Where to watch movies outdoors this summer
This summer, there’s movie magic all over the city—in parks, on beaches and on train platforms galore
The long winter of 2014 was Toronto’s coldest in 20 years, transforming the city into a treacherous tundra and its citizens into those icicle zombies from Game of Thrones. Now that it’s over, we’re ready to go out—and stay out. Luckily, there are more things to do outside than ever before—more starlit movies, festivals and open-air theatres. Here, a handy guide to alfresco events in the city—the kinds of season-specific cultural goodies best enjoyed on a blanket with a discreet plastic party cup in hand. (For venue locations, see the map, below.)
This year’s series focuses on women in comedy, from mainstream (Mean Girls) to marginal (the charming In a World). Wednesdays, starting July 2.
A barge in the harbour shows movies on a two-sided screen, which means you can enjoy Ghostbusters from your yacht or a blanket on Sugar Beach. Aug. 14 to 16.
Sticking to the TIFF mandate, the films in David Pecaut Square offer showbiz intel—this year’s roster includes the Oscar-winning film Searching for Sugar Man and Wim Wenders’ dance documentary Pina. Wednesdays, starting July 2.
The park bowl provides a natural sloping theatre for the Days of Summer series, featuring movies fit for a July heat wave—Rear Window and A League of Their Own among them. Sundays, starting July 6.
Family-friendly flicks dominate the program, with one exception: the glorious, uproarious Adventures of Priscilla, Queen of the Desert, in honour of WorldPride. Last Thursday of every month, starting June 26.
From the courtyard of 99 Sudbury comes a series of independent films and documentaries, with artisanal food stands selling snacks on site and live music from bands like The Sheepdogs and Bruce Peninsula before each movie. Every week, starting June 19.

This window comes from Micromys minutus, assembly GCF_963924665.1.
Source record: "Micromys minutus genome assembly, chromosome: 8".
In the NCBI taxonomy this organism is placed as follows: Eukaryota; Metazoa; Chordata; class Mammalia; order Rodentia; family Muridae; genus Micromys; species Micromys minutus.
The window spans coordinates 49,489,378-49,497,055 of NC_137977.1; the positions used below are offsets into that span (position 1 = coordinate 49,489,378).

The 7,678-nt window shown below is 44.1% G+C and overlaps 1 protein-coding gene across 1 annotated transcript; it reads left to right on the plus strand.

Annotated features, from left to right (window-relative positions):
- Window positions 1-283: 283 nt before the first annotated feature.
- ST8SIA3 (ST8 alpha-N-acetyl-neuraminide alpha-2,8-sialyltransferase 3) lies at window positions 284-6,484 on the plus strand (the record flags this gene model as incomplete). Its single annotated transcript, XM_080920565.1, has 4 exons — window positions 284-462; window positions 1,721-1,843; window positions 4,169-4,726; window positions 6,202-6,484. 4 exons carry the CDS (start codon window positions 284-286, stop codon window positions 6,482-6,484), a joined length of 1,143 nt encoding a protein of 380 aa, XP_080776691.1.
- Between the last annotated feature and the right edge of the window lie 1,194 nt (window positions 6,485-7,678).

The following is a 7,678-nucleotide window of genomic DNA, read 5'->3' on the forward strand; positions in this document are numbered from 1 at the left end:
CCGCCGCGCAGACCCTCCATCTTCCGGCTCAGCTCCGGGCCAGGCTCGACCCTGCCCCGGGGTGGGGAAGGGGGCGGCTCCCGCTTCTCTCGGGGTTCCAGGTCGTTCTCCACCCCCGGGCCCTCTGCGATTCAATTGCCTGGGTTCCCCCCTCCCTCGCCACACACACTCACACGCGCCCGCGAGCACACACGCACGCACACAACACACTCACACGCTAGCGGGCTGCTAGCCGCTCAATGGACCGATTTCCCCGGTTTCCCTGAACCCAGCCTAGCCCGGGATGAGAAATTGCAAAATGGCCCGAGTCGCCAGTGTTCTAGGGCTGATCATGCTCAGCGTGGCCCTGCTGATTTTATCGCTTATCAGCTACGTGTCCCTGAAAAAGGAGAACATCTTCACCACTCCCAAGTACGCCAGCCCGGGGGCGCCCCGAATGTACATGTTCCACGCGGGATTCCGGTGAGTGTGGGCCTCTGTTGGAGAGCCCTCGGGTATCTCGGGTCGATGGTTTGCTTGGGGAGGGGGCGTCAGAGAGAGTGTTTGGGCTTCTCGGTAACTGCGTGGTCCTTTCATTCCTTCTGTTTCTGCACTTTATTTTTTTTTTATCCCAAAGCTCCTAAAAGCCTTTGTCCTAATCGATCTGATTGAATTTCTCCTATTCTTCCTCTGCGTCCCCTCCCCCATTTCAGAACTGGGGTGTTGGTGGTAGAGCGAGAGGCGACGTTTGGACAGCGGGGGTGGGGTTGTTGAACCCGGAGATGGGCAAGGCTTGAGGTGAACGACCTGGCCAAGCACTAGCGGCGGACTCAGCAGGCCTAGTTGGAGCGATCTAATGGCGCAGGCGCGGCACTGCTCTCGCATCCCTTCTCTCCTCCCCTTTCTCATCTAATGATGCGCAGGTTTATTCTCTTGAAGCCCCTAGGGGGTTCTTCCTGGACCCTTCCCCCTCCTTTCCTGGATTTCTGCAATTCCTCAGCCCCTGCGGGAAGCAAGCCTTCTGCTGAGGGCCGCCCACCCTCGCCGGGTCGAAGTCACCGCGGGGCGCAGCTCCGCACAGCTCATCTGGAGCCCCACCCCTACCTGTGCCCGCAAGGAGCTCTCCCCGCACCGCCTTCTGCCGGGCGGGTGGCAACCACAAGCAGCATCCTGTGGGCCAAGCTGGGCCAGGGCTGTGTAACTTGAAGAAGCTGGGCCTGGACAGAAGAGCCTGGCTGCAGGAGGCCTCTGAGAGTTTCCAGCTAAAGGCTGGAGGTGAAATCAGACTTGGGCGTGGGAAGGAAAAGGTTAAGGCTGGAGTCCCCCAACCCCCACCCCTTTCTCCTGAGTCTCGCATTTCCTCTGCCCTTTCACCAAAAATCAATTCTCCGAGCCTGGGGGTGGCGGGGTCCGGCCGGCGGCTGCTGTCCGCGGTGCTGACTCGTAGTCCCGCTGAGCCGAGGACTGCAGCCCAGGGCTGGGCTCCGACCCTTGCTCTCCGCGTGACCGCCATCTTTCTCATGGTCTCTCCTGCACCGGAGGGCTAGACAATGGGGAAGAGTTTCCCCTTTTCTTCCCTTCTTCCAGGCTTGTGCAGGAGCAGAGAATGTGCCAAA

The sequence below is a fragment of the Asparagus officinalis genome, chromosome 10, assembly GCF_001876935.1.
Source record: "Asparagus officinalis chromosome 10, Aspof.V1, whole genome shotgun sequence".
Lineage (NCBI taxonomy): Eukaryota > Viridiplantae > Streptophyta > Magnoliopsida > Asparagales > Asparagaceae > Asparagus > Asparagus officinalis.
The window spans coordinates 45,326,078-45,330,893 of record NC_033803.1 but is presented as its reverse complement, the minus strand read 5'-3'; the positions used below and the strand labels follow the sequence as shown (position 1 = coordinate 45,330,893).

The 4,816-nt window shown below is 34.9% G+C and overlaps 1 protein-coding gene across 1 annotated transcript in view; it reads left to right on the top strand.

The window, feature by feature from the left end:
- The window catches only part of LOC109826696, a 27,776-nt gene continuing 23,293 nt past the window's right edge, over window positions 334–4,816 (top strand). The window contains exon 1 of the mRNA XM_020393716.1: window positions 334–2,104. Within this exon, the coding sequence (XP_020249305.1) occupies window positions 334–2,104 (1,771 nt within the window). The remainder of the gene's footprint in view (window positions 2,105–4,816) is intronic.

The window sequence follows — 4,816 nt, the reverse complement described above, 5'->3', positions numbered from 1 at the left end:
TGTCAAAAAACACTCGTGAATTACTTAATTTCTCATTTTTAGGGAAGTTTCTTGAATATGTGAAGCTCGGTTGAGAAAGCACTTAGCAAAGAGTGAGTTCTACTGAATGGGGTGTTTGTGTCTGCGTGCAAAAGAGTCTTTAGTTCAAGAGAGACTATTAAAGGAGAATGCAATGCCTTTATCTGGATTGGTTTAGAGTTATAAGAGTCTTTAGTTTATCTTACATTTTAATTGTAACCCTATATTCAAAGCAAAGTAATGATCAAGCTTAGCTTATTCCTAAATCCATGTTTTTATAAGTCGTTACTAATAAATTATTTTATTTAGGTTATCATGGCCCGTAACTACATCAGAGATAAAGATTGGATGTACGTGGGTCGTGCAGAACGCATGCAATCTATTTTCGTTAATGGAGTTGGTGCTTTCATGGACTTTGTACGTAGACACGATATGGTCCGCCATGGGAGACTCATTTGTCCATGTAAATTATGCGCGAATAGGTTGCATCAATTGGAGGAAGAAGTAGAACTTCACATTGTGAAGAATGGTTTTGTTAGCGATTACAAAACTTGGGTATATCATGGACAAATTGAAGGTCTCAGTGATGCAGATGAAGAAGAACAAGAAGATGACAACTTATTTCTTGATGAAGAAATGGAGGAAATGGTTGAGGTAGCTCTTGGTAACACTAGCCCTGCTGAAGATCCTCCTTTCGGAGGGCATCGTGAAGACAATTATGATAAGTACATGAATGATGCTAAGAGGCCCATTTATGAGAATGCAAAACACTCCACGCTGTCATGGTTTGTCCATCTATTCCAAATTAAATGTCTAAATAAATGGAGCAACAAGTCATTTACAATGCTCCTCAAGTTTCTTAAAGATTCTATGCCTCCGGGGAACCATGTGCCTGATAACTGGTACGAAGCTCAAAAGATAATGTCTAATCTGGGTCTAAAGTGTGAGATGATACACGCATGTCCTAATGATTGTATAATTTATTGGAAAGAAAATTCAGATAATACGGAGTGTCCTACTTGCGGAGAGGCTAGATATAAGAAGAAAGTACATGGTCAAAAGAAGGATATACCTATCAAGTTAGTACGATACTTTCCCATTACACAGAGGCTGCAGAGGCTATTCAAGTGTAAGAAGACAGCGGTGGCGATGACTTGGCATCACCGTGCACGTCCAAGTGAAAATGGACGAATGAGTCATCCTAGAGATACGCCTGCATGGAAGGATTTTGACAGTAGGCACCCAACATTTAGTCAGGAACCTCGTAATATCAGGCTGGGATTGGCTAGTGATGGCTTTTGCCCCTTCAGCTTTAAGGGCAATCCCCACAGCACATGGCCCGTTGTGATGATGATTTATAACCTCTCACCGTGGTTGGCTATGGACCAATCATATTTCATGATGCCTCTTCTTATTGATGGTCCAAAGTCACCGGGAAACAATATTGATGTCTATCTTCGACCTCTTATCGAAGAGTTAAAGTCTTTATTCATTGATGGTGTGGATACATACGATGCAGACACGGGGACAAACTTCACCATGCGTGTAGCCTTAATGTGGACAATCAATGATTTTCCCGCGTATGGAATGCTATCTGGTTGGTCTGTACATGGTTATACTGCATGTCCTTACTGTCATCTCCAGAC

The city’s last remaining drive-in screens the summer’s buzziest blockbusters—the season opens on Victoria Day weekend with the latest Godzilla remake, starring Elizabeth Olsen and Bryan Cranston in his post–Walter White debut. Every weekend, starting May 16.
Crowds pour onto the Junction Train Platform for a program of classic Hollywood films; last year’s slate included Citizen Kane and Top Hat. Dates TBA.
The cloistered, leafy quad at this Seaton Village church fills up with a dignified Annex audience, lured by the promise of popcorn and great movies—the schedule this year includes The Princess Bride and, fittingly, Sister Act. Every other Friday, starting June 13.
Yonge-Dundas Square’s summer movie series attracts die-hards, drop-ins and tourists for cult classics. In years past, they’ve been treated to The Big Lebowski, Dazed and Confused and Napoleon Dynamite. Tuesdays, starting June 24.
At Riverdale Park East, families can catch favourites like Footloose and The Wizard of Oz, though they may be distracted by the dazzling downtown skyline—the park offers the best view in the city. Every other Sunday, starting July 13.